Brasher played a hard baseline game, and her tennis was concerted rather than spectacular. She was a member of the Grimsby Town Tennis Club, which was located in College Street, Grimsby.

Personal life[edit]

In April 1959, she married athlete Chris Brasher who helped pace Roger Bannister to running the first sub-four-minute mile in 1954. They had three children, including their daughter Kate who played on the women's professional tennis tour in the 1980s.[5]

Grand Slam finals[edit]

Singles (1 title, 1 runner-up)[edit]

Outcome Year Championship Surface Opponent Score
Winner 1957 French Championships Clay United States Dorothy Head Knode 6–1, 6–3
Runner-up 1958 French Championships Clay Hungary Zsuzsi Körmöczy 4–6, 6–1, 2–6

Doubles (1 title, 2 runner-ups)[edit]

Outcome Year Championship Surface Partner Opponents Score
Runner-up 1955 French Championships Clay United Kingdom Pat Ward United States Beverly Baker
United States Darlene Hard
5–7, 8–6, 11–13
Runner-up 1955 Wimbledon Grass United Kingdom Pat Ward United Kingdom Angela Mortimer
United Kingdom Anne Shilcock
5–7, 1–6
Winner 1957 French Championships Clay United States Darlene Hard Mexico Yola Ramírez
Mexico Rosie Reyes
7–5, 4–6, 7–5

Mixed Doubles (1 title)[edit]

Outcome Year Championship Surface Partner Opponents Score
Winner 1958 French Championships Clay Italy Nicola Pietrangeli Australia Lorraine Coghlan
Australia Bob Howe
8–6, 6–2

Grand Slam singles tournament timeline[edit]

(W) Won tournament; reached (F) final, (SF) semifinal, (QF) quarterfinal; (#R) rounds 4, 3, 2, 1; competed at a (RR) round-robin stage; reached a (Q#) qualification round; (A) absent; or (NH) tournament not held.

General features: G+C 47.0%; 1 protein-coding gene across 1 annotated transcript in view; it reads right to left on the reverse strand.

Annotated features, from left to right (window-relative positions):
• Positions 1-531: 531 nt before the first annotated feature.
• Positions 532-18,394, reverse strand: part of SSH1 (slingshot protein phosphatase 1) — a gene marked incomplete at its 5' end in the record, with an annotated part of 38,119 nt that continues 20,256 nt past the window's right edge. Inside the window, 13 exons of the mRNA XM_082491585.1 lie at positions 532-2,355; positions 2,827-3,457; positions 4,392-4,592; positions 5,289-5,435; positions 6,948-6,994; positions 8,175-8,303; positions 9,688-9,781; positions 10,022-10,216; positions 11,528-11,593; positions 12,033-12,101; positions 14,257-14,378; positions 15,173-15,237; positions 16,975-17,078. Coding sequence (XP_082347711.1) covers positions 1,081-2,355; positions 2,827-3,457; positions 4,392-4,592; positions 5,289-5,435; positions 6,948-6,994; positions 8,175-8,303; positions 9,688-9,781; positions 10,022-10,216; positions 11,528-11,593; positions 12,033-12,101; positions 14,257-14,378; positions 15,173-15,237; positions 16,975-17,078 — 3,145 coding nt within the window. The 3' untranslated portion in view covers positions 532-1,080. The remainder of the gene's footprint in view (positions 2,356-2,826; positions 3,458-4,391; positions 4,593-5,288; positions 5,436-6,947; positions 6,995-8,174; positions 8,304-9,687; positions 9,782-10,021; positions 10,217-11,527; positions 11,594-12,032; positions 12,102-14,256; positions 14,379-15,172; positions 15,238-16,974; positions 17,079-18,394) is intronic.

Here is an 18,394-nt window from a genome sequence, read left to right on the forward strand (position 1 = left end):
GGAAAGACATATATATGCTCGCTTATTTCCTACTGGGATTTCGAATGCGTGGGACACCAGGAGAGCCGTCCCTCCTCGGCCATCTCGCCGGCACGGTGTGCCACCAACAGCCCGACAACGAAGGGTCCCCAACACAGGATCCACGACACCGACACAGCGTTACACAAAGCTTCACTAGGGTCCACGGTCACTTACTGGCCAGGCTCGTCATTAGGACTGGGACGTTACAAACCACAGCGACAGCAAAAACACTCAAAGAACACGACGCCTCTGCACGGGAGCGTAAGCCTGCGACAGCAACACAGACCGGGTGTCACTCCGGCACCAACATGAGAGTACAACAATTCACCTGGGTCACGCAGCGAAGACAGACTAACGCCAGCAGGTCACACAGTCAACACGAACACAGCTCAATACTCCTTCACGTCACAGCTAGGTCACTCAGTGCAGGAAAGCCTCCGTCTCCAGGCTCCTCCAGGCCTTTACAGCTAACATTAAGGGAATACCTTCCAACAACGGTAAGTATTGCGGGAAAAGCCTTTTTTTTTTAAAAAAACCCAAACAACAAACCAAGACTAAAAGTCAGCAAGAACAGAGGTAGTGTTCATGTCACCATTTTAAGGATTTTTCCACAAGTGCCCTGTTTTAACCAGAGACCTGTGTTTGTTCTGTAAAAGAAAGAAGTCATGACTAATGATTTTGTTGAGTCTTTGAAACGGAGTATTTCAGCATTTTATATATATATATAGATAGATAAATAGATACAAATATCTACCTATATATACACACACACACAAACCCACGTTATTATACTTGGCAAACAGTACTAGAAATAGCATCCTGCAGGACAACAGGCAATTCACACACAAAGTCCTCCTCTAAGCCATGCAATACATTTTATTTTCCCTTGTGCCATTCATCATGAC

Tournament 1952 1953 1954 1955 1956 1957 1958 1959 1960 1961 1962 1963 1964 1965 1966 1967 1968 1969 1970 1971 1972 1973 1974 Career SR
Australian Championships A A A A A A A A A A A A A A A A A A A A A A A 0 / 0
French Championships A A 3R QF QF W F 4R A A A A A A A A A A A A A A A 1 / 6
Wimbledon 1R 3R A 4R QF 4R QF 2R 3R 2R A 2R A A 4R A 4R 2R 3R 2R 2R 1R 2R 0 / 18
US Championships A A A 3R SF QF A 3R A A A A A A A A A A A A A A A 0 / 4
SR 0 / 1 0 / 1 0 / 1 0 / 3 0 / 3 1 / 3 0 / 2 0 / 3 0 / 1 0 / 1 0 / 0 0 / 1 0 / 0 0 / 0 0 / 1 0 / 0 0 / 1 0 / 1 0 / 1 0 / 1 0 / 1 0 / 1 0 / 1 1 / 28

SR = the ratio of the number of Grand Slam singles tournaments won to the number of those tournaments played.

See also[edit]


  1. ^ British Lawn Tennis July 1958
  2. ^ British Lawn Tennis July 1958
  3. ^ My Waiting Game Mortimer, Angela Published by Frederick Muller (1962)
  4. ^ "Wimbledon players archive – Shirley Brasher (Bloomer)". AELTC. 
  5. ^ Nick Mason (1 March 2003). "Chris Brasher". The Guardian. 


  • Martin Hedges, 1978. The Concise Dictionary of Tennis. Mayflower Books Inc.

External links[edit]

Shirley Brasher at the International Tennis Federation